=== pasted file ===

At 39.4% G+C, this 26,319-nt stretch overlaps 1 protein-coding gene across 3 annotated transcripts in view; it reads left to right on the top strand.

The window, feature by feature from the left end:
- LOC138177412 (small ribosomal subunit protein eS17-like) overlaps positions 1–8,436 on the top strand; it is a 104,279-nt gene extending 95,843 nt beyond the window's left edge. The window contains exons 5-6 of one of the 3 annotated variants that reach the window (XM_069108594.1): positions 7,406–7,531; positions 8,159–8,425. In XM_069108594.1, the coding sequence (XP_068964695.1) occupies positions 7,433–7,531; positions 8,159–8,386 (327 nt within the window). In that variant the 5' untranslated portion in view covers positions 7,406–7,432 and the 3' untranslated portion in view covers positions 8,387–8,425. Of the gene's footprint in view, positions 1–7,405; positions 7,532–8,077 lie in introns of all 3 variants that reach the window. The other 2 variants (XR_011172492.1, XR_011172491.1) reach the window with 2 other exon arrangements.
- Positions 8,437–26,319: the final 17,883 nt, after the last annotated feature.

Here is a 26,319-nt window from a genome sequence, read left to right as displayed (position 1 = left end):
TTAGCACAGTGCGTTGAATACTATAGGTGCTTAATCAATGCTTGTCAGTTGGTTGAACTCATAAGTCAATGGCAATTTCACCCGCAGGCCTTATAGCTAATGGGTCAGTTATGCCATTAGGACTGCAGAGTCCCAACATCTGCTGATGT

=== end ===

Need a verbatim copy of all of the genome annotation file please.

At 39.4% G+C, this 26,319-nt stretch overlaps 1 protein-coding gene across 3 annotated transcripts in view; it reads left to right on the top strand.

The window, feature by feature from the left end:
- LOC138177412 (small ribosomal subunit protein eS17-like) overlaps positions 1–8,436 on the top strand; it is a 104,279-nt gene extending 95,843 nt beyond the window's left edge. The window contains exons 5-6 of one of the 3 annotated variants that reach the window (XM_069108594.1): positions 7,406–7,531; positions 8,159–8,425. In XM_069108594.1, the coding sequence (XP_068964695.1) occupies positions 7,433–7,531; positions 8,159–8,386 (327 nt within the window). In that variant the 5' untranslated portion in view covers positions 7,406–7,432 and the 3' untranslated portion in view covers positions 8,387–8,425. Of the gene's footprint in view, positions 1–7,405; positions 7,532–8,077 lie in introns of all 3 variants that reach the window. The other 2 variants (XR_011172492.1, XR_011172491.1) reach the window with 2 other exon arrangements.
- Positions 8,437–26,319: the final 17,883 nt, after the last annotated feature.

Here is a 26,319-nt window from a genome sequence, read left to right as displayed (position 1 = left end):
TTAGCACAGTGCGTTGAATACTATAGGTGCTTAATCAATGCTTGTCAGTTGGTTGAACTCATAAGTCAATGGCAATTTCACCCGCAGGCCTTATAGCTAATGGGTCAGTTATGCCATTAGGACTGCAGAGTCCCAACATCTGCTGATGT